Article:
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Pubs and PatriotsThe Drink Crisis in Britain during World War One$
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Robert Duncan

Print publication date: 2013

Print ISBN-13: 9781846318955

Published to Liverpool Scholarship Online: September 2014

DOI: 10.5949/liverpool/9781846318955.001.0001

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PRINTED FROM LIVERPOOL SCHOLARSHIP ONLINE (www.liverpool.universitypressscholarship.com). (c) Copyright Liverpool University Press, 2021. All Rights Reserved. An individual user may print out a PDF of a single chapter of a monograph in LSO for personal use.date: 18 October 2021

Best Laid Plans? Lloyd George and the Drink Question

Best Laid Plans? Lloyd George and the Drink Question

Chapter:
(p.67) Chapter Three Best Laid Plans? Lloyd George and the Drink Question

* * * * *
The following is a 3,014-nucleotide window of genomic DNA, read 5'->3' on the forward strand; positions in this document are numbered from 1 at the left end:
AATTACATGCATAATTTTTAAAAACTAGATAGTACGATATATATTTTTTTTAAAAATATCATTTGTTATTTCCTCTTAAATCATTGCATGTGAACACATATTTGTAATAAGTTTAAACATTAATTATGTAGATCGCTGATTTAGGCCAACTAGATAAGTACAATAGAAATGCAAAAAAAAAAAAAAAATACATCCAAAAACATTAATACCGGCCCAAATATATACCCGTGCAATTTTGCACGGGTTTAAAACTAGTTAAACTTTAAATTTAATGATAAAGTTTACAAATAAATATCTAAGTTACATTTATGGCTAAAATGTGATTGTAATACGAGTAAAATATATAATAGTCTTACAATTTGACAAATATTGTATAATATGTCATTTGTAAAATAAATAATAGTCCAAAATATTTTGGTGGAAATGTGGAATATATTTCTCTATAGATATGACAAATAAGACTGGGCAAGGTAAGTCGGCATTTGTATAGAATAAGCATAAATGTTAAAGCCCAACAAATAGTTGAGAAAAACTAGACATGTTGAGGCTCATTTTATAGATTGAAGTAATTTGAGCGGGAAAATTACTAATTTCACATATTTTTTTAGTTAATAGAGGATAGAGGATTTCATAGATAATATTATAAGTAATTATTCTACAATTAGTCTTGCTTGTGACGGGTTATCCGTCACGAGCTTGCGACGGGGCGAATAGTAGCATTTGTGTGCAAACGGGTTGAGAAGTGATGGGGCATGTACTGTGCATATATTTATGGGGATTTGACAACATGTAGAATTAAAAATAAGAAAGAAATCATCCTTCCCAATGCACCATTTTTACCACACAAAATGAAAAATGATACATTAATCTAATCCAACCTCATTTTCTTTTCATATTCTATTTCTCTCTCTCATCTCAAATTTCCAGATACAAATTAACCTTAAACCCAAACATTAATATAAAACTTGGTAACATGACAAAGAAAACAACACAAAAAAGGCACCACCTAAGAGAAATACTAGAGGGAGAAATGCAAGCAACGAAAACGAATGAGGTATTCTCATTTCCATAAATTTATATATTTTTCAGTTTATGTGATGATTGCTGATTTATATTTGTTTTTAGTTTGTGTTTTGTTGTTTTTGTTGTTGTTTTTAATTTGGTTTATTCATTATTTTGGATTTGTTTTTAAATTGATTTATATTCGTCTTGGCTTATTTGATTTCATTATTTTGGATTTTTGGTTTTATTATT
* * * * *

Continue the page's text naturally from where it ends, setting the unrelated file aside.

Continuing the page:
Source:
Pubs and Patriots
Author(s):

Robert Duncan

Publisher:
Liverpool University Press
DOI:10.5949/liverpool/9781846318955.003.0003

This chapter aims to detail the gathering crescendo for some form of action to be taken on the drink issue. As the war progressed, its pressures had increasing repercussions on the home front. The expenditure of shells and arms on an unprecedented scale increased pressure on Britain’s industrial infrastructure. Adjusting to this demand for military hardware was a difficult task and the type of war being fought accentuated the problem. Britain’s factories, whilst simultaneously having to deal with a large amount of its experienced workforce joining the army, could not cope with demand. Blame had to be placed somewhere, so it is unsurprising that the industrial working class bore the brunt of accusations regarding degenerate behaviour. During this period Lloyd George and King George V spoke about how important the drink issue was to the war effort. In an important speech Lloyd George criticised workers’ drinking habits and his actions suggest that he wanted a ‘national conversation’ to occur on the issue. This was the period during which the ‘severity’ of the drink problem was finally realised by society.

Keywords:   Bangor speech, Lloyd George, King George V, Drink pledge, Munitions, Defence of the Realm Act (DORA), Drink taxation, Nationalisation, State Purchase

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